Zuckerberg’s “Second Law” And My Vision For Social Media

Nick Carr takes offense to Mark Zuckerberg’s "second law of social media" which Saul Hansell describes as:

“I would expect that next year, people will share twice as much
information as they share this year, and next year, they will be
sharing twice as much as they did the year before”

Nick ends his short post with the following point:

I’m troubled, though, by the implications of this exponential growth in
our release of intimate data. I mean, aren’t we all pretty much tapped
out already? Think forward a few years, and imagine the kind of details
we’re all going to have to disgorge just to satisfy the demands of
Zuckerberg’s Second Law. Shall no fart pass without a tweet?

I think Nick is missing two key points. First, I read Mark’s comment as talking about all of us, not just what Nick or I share. So it’s not that I’ll double my output next year (although I do think I’ve been doubling each year for the past five years), it’s that all of us together will share twice as much info next year as we in the aggregate have shared this year.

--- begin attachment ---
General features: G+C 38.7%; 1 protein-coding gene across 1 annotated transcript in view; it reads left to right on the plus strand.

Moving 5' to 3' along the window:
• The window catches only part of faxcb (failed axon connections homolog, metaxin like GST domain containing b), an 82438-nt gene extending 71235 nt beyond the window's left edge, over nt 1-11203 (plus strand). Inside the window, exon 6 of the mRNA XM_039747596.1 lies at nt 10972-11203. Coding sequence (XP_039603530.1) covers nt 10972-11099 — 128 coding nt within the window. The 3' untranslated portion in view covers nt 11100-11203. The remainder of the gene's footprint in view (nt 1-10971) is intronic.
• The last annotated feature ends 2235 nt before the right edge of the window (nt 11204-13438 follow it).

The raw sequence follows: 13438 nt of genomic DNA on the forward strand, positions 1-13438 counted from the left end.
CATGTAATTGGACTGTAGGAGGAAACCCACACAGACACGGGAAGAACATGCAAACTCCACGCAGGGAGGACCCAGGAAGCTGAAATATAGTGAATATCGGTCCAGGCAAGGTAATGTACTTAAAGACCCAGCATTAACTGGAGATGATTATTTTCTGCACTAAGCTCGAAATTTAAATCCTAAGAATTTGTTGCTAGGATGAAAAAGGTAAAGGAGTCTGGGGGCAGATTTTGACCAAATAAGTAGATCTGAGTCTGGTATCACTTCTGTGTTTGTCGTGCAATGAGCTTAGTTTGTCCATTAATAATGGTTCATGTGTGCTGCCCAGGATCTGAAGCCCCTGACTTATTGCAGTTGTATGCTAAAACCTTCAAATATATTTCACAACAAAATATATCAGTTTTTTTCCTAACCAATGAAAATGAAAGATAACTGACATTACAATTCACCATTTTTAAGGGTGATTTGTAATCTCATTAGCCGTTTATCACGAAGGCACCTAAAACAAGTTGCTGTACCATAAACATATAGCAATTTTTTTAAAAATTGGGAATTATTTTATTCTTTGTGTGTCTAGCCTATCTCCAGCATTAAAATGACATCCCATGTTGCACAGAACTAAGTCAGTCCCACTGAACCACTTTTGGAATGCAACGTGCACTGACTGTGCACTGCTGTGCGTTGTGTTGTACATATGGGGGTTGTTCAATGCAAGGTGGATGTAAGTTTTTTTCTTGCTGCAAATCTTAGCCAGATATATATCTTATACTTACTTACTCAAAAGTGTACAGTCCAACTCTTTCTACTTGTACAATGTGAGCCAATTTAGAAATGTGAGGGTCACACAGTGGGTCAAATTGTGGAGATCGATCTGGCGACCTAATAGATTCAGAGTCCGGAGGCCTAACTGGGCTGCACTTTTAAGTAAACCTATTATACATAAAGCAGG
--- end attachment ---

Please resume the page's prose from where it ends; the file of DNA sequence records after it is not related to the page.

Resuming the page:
The second point is that sharing is not limited to blogging and twittering. It includes posting photos to Flickr, like the 82 photos that Obama’s photographer David Katz posted the other day. It includes videos we upload to YouTube, music we post to Tumblr, quotes we like that we reblog, sharing our travel plans on dopplr, uploading our transactions to wesabe, posting our stock trades to covestor, and many other forms of social sharing that are too numerous to outline here.

We are just at the start of the social media revolution and this is not about twittering farts. To suggest that is trivialize an important societal change that we are undergoing. As I’ve said before, my vision for social media is really simple:

every single human being posting their thoughts and experiences in any number of ways to the Internet

I think it’s going to happen and Zuckerberg’s law is in line with my thinking about how we are going to get there.